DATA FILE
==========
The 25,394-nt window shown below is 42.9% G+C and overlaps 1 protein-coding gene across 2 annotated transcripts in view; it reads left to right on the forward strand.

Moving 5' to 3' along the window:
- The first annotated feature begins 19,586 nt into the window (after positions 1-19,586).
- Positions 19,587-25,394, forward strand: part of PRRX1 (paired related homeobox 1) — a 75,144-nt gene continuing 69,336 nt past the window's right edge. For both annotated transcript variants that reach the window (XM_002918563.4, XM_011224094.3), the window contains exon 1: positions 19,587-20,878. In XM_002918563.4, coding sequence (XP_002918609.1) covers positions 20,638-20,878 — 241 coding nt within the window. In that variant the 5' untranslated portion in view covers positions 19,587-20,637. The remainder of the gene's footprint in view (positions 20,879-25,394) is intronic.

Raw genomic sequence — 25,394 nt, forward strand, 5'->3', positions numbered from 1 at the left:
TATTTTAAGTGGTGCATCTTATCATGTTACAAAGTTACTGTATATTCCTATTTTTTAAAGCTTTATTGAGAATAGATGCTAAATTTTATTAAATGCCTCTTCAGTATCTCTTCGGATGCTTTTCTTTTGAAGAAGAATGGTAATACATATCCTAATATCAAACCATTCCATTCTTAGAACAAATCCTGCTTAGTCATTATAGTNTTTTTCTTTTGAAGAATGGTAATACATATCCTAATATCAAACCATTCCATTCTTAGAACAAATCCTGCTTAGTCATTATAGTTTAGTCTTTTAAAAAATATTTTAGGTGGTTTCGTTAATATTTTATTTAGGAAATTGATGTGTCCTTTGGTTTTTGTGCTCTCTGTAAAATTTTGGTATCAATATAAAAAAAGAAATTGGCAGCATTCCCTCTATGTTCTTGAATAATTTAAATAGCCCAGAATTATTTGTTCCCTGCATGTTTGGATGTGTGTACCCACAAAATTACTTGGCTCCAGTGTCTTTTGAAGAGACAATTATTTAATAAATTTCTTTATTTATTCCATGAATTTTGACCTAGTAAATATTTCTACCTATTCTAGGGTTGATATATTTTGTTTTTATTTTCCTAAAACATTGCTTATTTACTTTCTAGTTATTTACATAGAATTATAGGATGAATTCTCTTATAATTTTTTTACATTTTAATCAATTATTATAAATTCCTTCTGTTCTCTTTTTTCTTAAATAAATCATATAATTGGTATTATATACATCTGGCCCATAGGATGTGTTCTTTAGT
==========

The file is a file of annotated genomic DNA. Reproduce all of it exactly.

The 25,394-nt window shown below is 42.9% G+C and overlaps 1 protein-coding gene across 2 annotated transcripts in view; it reads left to right on the forward strand.

Moving 5' to 3' along the window:
- The first annotated feature begins 19,586 nt into the window (after positions 1-19,586).
- Positions 19,587-25,394, forward strand: part of PRRX1 (paired related homeobox 1) — a 75,144-nt gene continuing 69,336 nt past the window's right edge. For both annotated transcript variants that reach the window (XM_002918563.4, XM_011224094.3), the window contains exon 1: positions 19,587-20,878. In XM_002918563.4, coding sequence (XP_002918609.1) covers positions 20,638-20,878 — 241 coding nt within the window. In that variant the 5' untranslated portion in view covers positions 19,587-20,637. The remainder of the gene's footprint in view (positions 20,879-25,394) is intronic.

Raw genomic sequence — 25,394 nt, forward strand, 5'->3', positions numbered from 1 at the left:
TATTTTAAGTGGTGCATCTTATCATGTTACAAAGTTACTGTATATTCCTATTTTTTAAAGCTTTATTGAGAATAGATGCTAAATTTTATTAAATGCCTCTTCAGTATCTCTTCGGATGCTTTTCTTTTGAAGAAGAATGGTAATACATATCCTAATATCAAACCATTCCATTCTTAGAACAAATCCTGCTTAGTCATTATAGTNTTTTTCTTTTGAAGAATGGTAATACATATCCTAATATCAAACCATTCCATTCTTAGAACAAATCCTGCTTAGTCATTATAGTTTAGTCTTTTAAAAAATATTTTAGGTGGTTTCGTTAATATTTTATTTAGGAAATTGATGTGTCCTTTGGTTTTTGTGCTCTCTGTAAAATTTTGGTATCAATATAAAAAAAGAAATTGGCAGCATTCCCTCTATGTTCTTGAATAATTTAAATAGCCCAGAATTATTTGTTCCCTGCATGTTTGGATGTGTGTACCCACAAAATTACTTGGCTCCAGTGTCTTTTGAAGAGACAATTATTTAATAAATTTCTTTATTTATTCCATGAATTTTGACCTAGTAAATATTTCTACCTATTCTAGGGTTGATATATTTTGTTTTTATTTTCCTAAAACATTGCTTATTTACTTTCTAGTTATTTACATAGAATTATAGGATGAATTCTCTTATAATTTTTTTACATTTTAATCAATTATTATAAATTCCTTCTGTTCTCTTTTTTCTTAAATAAATCATATAATTGGTATTATATACATCTGGCCCATAGGATGTGTTCTTTAGT